Stupid Bloody Tourist is about a culture shock when I was in Bali.
The use of traveling is to regulate imagination by reality,
and instead of thinking how things may be,
to see them as they are.
-Mrs. Piozzi: Anecdotes of Samuel Johnson 
A fierce downpour ripped leaves and palm fronds as I dashed from the bus to seek shelter at a losmen. A houseboy on the veranda greeted me with a smile. I wrung out my soaked T-shirt, dripping rust-colored water onto the wooden floorboards. The verdant forest and hills blurred behind silver-gray sheets of rain.
The Ubud bus was an ordeal, stopping frequently along Bali’s twisting, red dirt roads, loading and unloading a ceaseless parade of people, their distressed chickens, and one frightened goat. Windows were wide open allowing in clouds of red dust to mix with my sweat, much like being rolled in flour. Grit peppered my teeth. I craved a bath.
The houseboy Agung, brought tea and bananas. He was a classic handsome Balinese; a bit over five feet, short black hair, dark eyes, and skin the golden hue of most Balinese. He wore a blue and white patterned sarong and a common white short-sleeved shirt.
Ubud, nestled in the mountains, was cooler, a welcome respite from the blistering heat of the coastal lowlands.
Agung directed me to a room adjoining the veranda. Inside were the usual losmen furnishings: a raised wooden platform with a thatched mats for a bed, one tiny end table, and a rickety cane chair. Two green geckos skittered along the far wall and braked to a sudden stop.
The rain stopped abruptly as if a tap had closed, leaving an echo of the torrent. Agung beckoned me to the far end of the veranda and the washroom.
My eyes immediately went to the tub: a cement cubicle set chest-high in the far corner with smooth rounded edges making it easy to slip in. A tin pot for rinsing hung from a hook. Perfect. I looked down at my streaked red legs and was about to retreat for my towel when I noticed murky water in the tub.
“Agung. The water’s filthy.”
With a communal bath, one couldn’t expect complete sanitation, but it appeared the last bather had rolled in mud. Who knew what lurked in it? After all, this is the tropics; a stone’s throw from the equator. Stories abound with exotic water-borne diseases. Third World organisms had a nasty habit of sneaking into body orifices or small cuts, then hatching larvae to slither in your skull for years. Years from now, a doctor would say to me, “Good news. We removed the worm–unfortunately it was a female.”
I wasn’t about to risk my health.
Agung returned, distressed at the alarm in my voice.
“Clean wa-ter,” I said, pointing to the tub.
Agung frowned deeply. “Wa-ter good,” he replied, nodding emphatically.
Obviously, a communication glitch.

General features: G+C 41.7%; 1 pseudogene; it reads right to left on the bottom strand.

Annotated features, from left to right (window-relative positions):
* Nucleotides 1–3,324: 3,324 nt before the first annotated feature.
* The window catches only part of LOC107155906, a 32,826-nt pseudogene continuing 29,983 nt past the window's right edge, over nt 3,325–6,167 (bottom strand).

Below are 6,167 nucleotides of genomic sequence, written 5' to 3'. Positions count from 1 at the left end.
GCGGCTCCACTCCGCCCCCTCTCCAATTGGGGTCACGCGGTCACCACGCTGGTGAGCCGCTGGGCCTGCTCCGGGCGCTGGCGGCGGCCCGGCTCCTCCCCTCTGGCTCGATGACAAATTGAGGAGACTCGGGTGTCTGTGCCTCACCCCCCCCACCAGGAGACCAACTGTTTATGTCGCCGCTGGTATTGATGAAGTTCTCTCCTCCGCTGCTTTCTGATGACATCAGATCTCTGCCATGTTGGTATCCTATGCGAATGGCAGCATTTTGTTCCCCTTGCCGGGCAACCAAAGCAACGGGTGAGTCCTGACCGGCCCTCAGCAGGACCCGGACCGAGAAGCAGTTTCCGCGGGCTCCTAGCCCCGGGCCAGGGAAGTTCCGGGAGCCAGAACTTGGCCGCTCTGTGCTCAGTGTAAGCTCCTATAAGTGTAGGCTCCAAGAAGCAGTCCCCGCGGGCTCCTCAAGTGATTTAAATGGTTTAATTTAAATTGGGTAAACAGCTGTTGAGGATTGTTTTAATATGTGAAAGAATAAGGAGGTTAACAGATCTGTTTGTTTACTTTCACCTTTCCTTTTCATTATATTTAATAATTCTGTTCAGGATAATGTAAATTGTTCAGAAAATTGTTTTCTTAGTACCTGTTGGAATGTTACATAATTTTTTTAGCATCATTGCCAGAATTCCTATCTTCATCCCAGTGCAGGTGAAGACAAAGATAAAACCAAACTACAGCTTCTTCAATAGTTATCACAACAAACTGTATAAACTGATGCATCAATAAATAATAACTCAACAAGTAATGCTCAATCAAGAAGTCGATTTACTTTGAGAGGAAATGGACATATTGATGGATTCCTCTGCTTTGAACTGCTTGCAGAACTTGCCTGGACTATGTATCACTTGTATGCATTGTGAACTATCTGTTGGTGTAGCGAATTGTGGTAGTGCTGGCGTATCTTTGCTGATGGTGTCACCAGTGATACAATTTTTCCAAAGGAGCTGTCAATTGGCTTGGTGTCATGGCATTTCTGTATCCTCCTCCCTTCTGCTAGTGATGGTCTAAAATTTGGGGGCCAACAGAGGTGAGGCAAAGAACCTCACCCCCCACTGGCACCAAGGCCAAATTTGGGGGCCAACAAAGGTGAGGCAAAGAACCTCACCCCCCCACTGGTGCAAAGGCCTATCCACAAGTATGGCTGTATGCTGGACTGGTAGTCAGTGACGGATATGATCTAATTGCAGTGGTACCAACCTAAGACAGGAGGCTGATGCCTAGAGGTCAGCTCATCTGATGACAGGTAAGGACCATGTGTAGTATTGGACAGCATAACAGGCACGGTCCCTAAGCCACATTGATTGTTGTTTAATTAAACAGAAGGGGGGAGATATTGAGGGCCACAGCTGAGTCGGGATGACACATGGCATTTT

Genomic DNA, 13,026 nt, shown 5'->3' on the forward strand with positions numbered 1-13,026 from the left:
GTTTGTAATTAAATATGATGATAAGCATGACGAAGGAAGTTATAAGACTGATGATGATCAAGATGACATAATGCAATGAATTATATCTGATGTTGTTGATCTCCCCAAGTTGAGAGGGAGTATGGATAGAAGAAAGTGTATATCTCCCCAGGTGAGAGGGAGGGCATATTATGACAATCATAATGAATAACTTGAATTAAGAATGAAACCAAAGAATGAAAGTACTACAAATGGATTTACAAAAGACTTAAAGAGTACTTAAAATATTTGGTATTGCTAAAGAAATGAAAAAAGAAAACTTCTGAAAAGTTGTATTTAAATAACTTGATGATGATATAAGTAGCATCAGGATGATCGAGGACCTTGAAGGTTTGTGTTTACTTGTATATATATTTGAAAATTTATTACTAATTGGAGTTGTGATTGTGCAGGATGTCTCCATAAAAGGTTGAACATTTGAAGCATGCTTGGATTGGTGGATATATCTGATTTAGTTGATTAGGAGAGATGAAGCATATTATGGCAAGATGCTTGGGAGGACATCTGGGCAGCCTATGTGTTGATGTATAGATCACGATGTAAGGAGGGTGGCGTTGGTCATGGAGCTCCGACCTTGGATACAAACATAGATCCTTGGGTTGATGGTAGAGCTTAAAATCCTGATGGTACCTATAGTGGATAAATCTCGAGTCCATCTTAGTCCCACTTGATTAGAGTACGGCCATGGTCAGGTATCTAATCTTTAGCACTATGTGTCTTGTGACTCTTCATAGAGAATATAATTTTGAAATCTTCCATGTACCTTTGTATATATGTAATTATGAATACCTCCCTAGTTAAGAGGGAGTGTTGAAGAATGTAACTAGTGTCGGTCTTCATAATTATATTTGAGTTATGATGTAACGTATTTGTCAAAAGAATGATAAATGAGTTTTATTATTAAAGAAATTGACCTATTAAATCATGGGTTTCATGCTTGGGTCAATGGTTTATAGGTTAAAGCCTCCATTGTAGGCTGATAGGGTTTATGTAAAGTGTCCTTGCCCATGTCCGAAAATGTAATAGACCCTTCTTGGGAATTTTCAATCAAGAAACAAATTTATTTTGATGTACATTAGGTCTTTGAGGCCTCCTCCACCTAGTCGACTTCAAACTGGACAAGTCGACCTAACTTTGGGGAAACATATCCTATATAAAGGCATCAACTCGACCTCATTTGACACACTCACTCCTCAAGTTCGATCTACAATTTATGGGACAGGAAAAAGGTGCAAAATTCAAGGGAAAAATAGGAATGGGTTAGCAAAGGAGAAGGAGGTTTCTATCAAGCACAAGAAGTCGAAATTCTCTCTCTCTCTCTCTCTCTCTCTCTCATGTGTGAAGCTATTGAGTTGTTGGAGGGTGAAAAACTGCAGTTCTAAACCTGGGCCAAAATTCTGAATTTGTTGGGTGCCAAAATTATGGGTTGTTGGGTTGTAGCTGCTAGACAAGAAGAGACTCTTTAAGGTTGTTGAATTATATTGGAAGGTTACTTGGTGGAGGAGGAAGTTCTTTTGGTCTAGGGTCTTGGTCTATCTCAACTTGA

“Clean wa-ter, please!” I said, in a somewhat higher pitch, making sure of no hearing problem on Agung’s part. No way would I immerse myself in there, not for the quickest of dips.
Agung’s hands waved back and forth, slowly fluttering down like two feathers drifting to earth, ending it with a grin, sure of his perfect pantomime. A gold tooth flashed brightly even in the dim room. I reckoned he had gotten the gold from the money he’d saved on the water bill.
This appeared to be another awkward situation, culture shock of sorts. Two days previous, I exposed the soles of my feet to a group of locals. The tone of our conversation/transaction suddenly changed and I was dumbfounded as to why.
Agung’s smile withered to a polite grimace as he pointed to a drainpipe protruding through the wall just below the ceiling. Fat drops of water from the pipe plopped into the tub, echoing in the dank room. His hands floated back and forth in a smoothing motion to the floor. He walked his brown fingers along the pipe.
“Okay, I get the rain dance thing–rainwater. But it’s dirty rainwater.” I wanted clean water. My impatience and frustration smoldered. I wanted a bath, and it would damn well be a clean one. “No! It’s dirty!”
My roar sent Agung back a step. Get on with it, you stupid peasant, I thought, uncharitably.
Bali is renowned for serenity and its gentle people. Raising one’s voice in anger is bad form and frowned upon, as it disrupts the harmony of life. It can also draw a crowd. Babies are carried everywhere and none cry. Stress is non-existent.
Bali was my first experience in the Third World. I was raised in an over-sanitized society. Whether I checked into an Aussie hotel or a Canadian motel, I wanted my demands met–now.
Agung’s face contorted as if he had inadvertently eaten a bug, but he unflinchingly repeated the pantomime.
I bent down and pulled the plug.
Agung watched in horror as the murky water gushed into a floor gutter and disappeared through a hole in the wall.
“Clean wa-ter, please!”
Agung stammered in his best? worst? broken English before pivoting around, switching to a flurry of Balinese as he fled. The sharp flip-flopping of his sandals hung in the air leaving me in limbo and still dirty.
The hard sun came out, filtering through to super-heat the landscape, creating thin wisps of steam, like smoke from a million small cooking fires. Birds screeched, skipping across the canopy.
I returned to the veranda feeling my demand was justified; this was a black-and-white issue of health. I assumed Agung would bring a hose to fill my tub, I’d take a refreshing dip, then visit the ubiquitous food stalls. I’d missed lunch. In a land of delicious cheap eats, any sensation remotely akin to hunger could be immediately satisfied.